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Published colorectal cancer surgery data suggest no role for the analysis of the anastomotic doughnuts following anterior resection. The usefulness of routine histological analysis of the upper gastrointestinal doughnut is not clear. Our study assessed the impact of cancer involvement of the doughnut on clinical practice. Factors associated with doughnut involvement and the effect on patients' survival were also analysed.
The clinicopathological details of 462 patients who underwent potentially curative oesophagogastrectomy for cancer with a stapled anastomosis between 1994 and 2006 in two specialist centres were retrospectively analysed. Univariate, multivariate and survival analyses were carried out.
Approximately 5% of doughnuts (22 of 462) were histologically involved with cancer. Microscopic involvement of the proximal resection margin, local lymph node metastasis and lymphatic invasion within the main resected specimen were independently associated with doughnut involvement (all P < 0.05). However, these three factors taken together failed to predict doughnut involvement. Doughnut involvement was an independent adverse prognostic factor for overall survival (P = 0.0013).
In contrast to findings in colorectal surgery, doughnut involvement with cancer appears to have useful prognostic information following oesophagogastrectomy. Routine histological analysis of upper gastrointestinal doughnuts is justified. Doughnut involvement could potentially strengthen the indications for adjuvant therapy in the future.
The upper gastrointestinal doughnut is a ring of tissue that is removed from the staple gun following gastro-oesophageal anastomosis. Inspection of the doughnut serves two purposes. First, in the intra-operative setting as a complete circumferential full-thickness ring, it is indicative of a satisfactory anastomosis. Second, in the postoperative period, information is gained from the histology report. This is particularly important in cancer surgery.
This study aims to answer three questions. First, does it make sense to routinely analyse the doughnut histologically? In a case series of 100 stapled anterior resections and colectomies, Morgan et al.1 did not find a single anastomotic doughnut involvement by cancer. Other, similar studies maintain that routine histological examination of colorectal cancer surgery doughnuts is not clinically justified.2,3 The Royal College of Pathologists states that it is only necessary to examine the resection margins of the main resected colorectal specimen if the tumour extends macroscopically to within 30 mm of one of these.4 No published study has investigated whether the situation is different in upper gastrointestinal cancer. Second, is doughnut involvement with cancer associated with adverse characteristics identified within the main resected specimen? Third, is there a survival difference between patients with doughnut cancer involvement and those without?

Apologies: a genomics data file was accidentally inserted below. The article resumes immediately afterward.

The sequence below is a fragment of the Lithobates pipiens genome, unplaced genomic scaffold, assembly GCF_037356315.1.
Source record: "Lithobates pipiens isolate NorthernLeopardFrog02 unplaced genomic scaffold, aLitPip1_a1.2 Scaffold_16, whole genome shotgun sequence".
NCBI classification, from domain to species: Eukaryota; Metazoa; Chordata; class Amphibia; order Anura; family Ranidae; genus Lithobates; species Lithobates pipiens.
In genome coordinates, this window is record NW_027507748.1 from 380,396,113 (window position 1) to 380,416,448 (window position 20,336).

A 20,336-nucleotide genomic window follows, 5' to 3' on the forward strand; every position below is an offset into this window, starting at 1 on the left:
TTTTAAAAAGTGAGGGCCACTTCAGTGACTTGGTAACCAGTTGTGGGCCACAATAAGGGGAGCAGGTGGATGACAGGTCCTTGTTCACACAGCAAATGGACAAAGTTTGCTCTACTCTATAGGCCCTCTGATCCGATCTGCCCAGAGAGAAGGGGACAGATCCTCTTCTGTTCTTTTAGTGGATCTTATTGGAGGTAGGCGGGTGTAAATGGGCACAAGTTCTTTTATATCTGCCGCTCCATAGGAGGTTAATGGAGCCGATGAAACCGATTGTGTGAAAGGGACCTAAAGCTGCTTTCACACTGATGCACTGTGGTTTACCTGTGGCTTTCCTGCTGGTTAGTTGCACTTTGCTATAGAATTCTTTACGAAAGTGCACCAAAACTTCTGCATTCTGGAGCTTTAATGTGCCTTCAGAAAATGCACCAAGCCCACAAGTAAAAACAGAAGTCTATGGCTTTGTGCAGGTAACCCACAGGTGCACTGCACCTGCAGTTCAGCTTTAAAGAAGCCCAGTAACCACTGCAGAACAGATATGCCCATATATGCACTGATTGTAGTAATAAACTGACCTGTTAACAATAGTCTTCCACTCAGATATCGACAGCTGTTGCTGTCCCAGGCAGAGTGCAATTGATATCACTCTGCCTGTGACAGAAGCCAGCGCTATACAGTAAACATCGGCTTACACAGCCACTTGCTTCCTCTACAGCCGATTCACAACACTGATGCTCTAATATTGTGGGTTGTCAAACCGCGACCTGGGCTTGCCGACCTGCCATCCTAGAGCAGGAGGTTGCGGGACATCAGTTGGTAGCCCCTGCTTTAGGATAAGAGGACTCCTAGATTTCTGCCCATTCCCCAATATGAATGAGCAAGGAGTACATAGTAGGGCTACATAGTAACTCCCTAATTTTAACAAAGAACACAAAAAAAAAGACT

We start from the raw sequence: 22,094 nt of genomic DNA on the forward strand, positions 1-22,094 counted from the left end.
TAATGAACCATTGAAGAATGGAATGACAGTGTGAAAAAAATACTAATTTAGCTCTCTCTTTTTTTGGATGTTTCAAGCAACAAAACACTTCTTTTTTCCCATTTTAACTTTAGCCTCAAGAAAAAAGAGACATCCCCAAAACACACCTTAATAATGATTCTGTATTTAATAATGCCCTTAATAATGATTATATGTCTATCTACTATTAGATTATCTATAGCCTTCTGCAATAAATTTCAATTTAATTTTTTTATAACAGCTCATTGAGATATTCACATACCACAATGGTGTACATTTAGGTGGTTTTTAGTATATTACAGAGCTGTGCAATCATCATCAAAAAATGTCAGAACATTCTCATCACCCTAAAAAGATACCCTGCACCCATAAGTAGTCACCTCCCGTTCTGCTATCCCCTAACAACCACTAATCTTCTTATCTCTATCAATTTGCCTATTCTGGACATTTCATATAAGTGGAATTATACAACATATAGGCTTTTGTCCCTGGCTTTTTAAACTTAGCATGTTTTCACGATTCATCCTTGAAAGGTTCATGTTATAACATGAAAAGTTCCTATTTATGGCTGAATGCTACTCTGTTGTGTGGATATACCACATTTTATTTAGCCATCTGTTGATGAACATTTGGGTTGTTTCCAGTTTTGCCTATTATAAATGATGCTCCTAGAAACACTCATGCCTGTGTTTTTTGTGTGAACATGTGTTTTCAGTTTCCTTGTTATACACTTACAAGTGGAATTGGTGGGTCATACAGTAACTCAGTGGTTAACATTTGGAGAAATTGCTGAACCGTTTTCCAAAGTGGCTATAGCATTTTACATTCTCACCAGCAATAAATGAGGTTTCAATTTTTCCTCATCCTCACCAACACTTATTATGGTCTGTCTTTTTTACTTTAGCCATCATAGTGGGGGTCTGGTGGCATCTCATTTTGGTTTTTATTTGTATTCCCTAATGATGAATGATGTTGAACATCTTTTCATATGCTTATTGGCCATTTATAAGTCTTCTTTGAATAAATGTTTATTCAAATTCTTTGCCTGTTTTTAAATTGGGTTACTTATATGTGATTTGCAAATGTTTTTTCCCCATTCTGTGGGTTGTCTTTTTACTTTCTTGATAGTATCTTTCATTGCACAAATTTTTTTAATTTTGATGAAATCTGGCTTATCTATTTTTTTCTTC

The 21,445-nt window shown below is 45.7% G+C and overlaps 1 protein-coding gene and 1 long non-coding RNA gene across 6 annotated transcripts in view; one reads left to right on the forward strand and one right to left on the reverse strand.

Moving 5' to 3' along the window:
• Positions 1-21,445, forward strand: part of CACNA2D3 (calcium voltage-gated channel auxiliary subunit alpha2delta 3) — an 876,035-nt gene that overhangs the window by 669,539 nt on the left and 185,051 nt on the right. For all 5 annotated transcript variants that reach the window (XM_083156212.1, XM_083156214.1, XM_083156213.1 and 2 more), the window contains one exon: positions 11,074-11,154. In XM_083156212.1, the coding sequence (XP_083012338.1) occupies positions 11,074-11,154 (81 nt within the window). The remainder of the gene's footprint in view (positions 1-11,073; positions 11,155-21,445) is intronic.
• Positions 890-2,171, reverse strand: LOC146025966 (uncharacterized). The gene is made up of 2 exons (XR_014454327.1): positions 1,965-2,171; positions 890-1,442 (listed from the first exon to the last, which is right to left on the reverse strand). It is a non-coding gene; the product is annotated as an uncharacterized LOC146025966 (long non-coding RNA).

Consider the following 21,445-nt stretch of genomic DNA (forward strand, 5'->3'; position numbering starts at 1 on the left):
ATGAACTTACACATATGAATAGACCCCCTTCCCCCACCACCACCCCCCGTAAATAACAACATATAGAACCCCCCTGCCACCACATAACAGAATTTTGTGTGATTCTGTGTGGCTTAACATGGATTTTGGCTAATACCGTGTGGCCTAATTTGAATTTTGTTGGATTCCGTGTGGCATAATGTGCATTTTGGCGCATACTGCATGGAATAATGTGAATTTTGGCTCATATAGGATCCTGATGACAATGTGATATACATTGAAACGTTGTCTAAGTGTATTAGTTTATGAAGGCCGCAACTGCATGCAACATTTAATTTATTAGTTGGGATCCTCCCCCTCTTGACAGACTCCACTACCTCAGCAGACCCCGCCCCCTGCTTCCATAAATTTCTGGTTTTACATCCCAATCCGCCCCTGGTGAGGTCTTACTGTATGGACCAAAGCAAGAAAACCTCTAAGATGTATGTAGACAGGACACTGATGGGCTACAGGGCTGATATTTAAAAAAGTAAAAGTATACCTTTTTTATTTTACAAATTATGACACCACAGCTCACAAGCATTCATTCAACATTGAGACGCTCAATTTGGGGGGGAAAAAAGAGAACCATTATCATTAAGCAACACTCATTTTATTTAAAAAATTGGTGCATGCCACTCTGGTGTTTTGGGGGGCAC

The Royal College of Pathologists guidelines state that the distal and proximal resection margins of oesophagectomies, gastrectomies, and oesophagogastrectomies, removed for neoplasia, should always be examined histologically.5,6 However, the guidelines are not clear on doughnut examination. This study may clarify whether the doughnut should be included in the minimum dataset.
A retrospective study was carried out of 539 consecutive patients who underwent oesophagogastrectomy with stapled anastomosis between 1994 and 2006 in two specialist centres in North West England, (University Hospital of South Manchester and Liverpool Cardiothoracic Centre). Inclusion criteria were surgery with curative intent and histological examination of the anastomotic doughnut. It has been the policy of both hospitals for anastomotic doughnuts to be routinely analysed histologically after resection. Patients who had resections for benign conditions, incomplete histopathological minimum datasets and peri-operative deaths were excluded from the study. A total of 462 patients met the inclusion criteria of whom 262 underwent resection by four surgeons in Manchester and 200 underwent resection by a single surgeon in Liverpool. The pathology variables collected were those of the Royal College of Pathologists minimum dataset for the histopathological reporting of oesophageal or gastric carcinoma.5,6 This allowed uniformity and consistency in data analysis.